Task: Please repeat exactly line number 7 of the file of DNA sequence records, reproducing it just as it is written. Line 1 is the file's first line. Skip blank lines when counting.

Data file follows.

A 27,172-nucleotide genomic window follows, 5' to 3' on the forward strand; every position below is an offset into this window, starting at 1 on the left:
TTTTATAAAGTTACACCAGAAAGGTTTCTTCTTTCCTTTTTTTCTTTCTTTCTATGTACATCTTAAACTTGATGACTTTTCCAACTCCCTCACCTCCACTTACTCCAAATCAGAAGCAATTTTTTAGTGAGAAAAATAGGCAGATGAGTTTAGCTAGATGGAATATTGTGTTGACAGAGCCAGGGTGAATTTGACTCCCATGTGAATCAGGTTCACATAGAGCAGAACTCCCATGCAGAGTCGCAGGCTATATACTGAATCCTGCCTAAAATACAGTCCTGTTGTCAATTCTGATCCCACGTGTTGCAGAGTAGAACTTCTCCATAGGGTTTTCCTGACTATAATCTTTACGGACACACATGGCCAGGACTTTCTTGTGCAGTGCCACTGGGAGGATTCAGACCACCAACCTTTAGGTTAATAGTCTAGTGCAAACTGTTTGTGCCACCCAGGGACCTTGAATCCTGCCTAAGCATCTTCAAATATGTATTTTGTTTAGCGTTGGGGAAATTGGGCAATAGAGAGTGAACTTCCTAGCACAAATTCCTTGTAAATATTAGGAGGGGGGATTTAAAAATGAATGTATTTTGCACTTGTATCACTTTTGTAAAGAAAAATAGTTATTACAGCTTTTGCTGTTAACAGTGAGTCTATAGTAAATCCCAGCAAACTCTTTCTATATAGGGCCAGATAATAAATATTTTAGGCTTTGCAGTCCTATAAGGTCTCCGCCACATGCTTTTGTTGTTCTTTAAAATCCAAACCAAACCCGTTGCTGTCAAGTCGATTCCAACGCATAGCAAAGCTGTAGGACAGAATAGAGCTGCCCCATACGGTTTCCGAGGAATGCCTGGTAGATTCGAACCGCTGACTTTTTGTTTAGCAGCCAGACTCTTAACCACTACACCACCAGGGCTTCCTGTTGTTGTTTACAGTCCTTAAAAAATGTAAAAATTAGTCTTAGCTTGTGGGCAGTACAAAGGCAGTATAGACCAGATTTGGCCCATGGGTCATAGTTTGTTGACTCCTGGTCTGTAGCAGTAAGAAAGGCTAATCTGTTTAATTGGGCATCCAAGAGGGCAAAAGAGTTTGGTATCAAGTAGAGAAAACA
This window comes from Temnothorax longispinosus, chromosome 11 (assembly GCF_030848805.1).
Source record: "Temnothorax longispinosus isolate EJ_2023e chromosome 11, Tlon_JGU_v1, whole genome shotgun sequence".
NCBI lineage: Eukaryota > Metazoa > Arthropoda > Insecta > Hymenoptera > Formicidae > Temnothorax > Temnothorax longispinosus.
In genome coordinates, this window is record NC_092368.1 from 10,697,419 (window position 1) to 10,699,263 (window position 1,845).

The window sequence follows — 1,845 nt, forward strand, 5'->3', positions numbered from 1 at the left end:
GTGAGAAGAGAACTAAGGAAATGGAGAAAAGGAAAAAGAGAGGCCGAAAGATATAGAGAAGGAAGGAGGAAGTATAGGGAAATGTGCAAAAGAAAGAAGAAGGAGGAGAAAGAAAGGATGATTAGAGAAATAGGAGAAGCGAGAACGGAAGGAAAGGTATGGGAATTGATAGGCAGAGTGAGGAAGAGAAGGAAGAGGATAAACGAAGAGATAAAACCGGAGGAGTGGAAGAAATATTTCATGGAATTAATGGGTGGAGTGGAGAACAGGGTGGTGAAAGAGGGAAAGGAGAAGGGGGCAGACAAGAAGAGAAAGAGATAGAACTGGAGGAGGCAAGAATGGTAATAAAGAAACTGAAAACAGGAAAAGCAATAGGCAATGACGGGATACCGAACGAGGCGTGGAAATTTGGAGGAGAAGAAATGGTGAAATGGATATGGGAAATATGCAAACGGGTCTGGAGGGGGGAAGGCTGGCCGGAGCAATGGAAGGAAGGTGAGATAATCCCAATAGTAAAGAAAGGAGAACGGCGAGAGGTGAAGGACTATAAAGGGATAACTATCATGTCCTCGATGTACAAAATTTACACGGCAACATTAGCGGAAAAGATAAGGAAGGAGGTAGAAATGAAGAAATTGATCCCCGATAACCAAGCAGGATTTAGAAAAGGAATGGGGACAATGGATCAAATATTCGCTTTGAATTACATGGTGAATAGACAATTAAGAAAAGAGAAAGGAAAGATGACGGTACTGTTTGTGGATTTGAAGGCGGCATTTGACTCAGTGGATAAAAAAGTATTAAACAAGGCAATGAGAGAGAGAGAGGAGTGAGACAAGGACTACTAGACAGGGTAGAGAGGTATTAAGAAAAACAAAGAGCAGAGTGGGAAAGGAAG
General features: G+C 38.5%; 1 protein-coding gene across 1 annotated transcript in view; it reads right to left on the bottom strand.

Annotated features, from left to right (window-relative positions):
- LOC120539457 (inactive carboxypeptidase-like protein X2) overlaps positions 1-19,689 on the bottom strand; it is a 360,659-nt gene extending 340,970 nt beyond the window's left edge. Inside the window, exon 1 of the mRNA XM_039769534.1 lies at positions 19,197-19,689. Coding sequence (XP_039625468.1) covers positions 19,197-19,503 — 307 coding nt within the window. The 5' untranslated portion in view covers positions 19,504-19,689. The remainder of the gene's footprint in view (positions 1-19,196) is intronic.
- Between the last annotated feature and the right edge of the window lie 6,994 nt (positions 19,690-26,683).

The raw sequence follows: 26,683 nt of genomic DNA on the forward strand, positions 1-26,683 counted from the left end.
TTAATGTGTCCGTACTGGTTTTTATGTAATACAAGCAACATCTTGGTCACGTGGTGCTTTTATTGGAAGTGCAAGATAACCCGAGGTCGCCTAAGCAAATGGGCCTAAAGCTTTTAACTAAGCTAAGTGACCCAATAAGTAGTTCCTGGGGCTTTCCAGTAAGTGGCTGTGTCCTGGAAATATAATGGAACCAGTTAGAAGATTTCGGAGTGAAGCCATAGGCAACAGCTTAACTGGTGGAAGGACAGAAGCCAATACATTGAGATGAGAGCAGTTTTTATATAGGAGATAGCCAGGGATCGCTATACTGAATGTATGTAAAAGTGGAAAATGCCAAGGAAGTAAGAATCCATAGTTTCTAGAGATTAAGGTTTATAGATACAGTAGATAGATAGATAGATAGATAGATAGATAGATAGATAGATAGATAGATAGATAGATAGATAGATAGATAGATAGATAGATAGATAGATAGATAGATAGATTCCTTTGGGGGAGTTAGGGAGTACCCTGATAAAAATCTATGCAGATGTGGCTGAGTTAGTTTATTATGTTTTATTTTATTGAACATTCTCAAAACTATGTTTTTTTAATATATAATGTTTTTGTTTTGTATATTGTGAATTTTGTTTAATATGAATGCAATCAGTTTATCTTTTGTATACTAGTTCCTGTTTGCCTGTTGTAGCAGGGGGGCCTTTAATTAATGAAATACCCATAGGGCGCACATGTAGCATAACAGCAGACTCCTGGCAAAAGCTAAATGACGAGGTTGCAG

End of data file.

The window sequence follows — 1,845 nt, forward strand, 5'->3', positions numbered from 1 at the left end: